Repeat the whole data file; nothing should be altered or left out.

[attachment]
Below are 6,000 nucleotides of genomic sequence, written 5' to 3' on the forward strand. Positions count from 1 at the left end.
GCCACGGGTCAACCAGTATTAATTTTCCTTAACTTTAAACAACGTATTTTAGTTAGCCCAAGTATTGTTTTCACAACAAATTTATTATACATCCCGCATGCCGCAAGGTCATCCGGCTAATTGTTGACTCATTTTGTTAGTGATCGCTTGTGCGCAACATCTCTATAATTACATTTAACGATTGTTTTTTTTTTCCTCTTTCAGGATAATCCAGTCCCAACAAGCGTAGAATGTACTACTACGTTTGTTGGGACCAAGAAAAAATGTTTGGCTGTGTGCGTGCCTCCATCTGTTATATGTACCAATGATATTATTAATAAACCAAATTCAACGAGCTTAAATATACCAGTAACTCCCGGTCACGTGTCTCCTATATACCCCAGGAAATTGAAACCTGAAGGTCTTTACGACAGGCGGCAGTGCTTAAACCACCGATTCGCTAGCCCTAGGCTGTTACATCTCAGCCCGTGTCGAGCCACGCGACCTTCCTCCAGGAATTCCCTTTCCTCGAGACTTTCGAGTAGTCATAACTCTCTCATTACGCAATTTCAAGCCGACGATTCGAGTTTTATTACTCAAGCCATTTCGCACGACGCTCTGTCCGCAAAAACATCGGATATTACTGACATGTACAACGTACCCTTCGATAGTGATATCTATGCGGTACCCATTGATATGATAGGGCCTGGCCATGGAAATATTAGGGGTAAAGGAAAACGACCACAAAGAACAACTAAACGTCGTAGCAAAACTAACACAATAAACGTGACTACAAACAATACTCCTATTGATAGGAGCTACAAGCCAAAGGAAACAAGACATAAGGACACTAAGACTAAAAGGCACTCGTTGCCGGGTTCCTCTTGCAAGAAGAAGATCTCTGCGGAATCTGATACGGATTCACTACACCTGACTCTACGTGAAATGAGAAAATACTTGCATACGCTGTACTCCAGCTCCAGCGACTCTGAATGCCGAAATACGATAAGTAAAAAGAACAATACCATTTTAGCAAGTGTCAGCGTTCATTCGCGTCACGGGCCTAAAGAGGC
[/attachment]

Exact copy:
Below are 6,000 nucleotides of genomic sequence, written 5' to 3' on the forward strand. Positions count from 1 at the left end.
GCCACGGGTCAACCAGTATTAATTTTCCTTAACTTTAAACAACGTATTTTAGTTAGCCCAAGTATTGTTTTCACAACAAATTTATTATACATCCCGCATGCCGCAAGGTCATCCGGCTAATTGTTGACTCATTTTGTTAGTGATCGCTTGTGCGCAACATCTCTATAATTACATTTAACGATTGTTTTTTTTTTCCTCTTTCAGGATAATCCAGTCCCAACAAGCGTAGAATGTACTACTACGTTTGTTGGGACCAAGAAAAAATGTTTGGCTGTGTGCGTGCCTCCATCTGTTATATGTACCAATGATATTATTAATAAACCAAATTCAACGAGCTTAAATATACCAGTAACTCCCGGTCACGTGTCTCCTATATACCCCAGGAAATTGAAACCTGAAGGTCTTTACGACAGGCGGCAGTGCTTAAACCACCGATTCGCTAGCCCTAGGCTGTTACATCTCAGCCCGTGTCGAGCCACGCGACCTTCCTCCAGGAATTCCCTTTCCTCGAGACTTTCGAGTAGTCATAACTCTCTCATTACGCAATTTCAAGCCGACGATTCGAGTTTTATTACTCAAGCCATTTCGCACGACGCTCTGTCCGCAAAAACATCGGATATTACTGACATGTACAACGTACCCTTCGATAGTGATATCTATGCGGTACCCATTGATATGATAGGGCCTGGCCATGGAAATATTAGGGGTAAAGGAAAACGACCACAAAGAACAACTAAACGTCGTAGCAAAACTAACACAATAAACGTGACTACAAACAATACTCCTATTGATAGGAGCTACAAGCCAAAGGAAACAAGACATAAGGACACTAAGACTAAAAGGCACTCGTTGCCGGGTTCCTCTTGCAAGAAGAAGATCTCTGCGGAATCTGATACGGATTCACTACACCTGACTCTACGTGAAATGAGAAAATACTTGCATACGCTGTACTCCAGCTCCAGCGACTCTGAATGCCGAAATACGATAAGTAAAAAGAACAATACCATTTTAGCAAGTGTCAGCGTTCATTCGCGTCACGGGCCTAAAGAGGC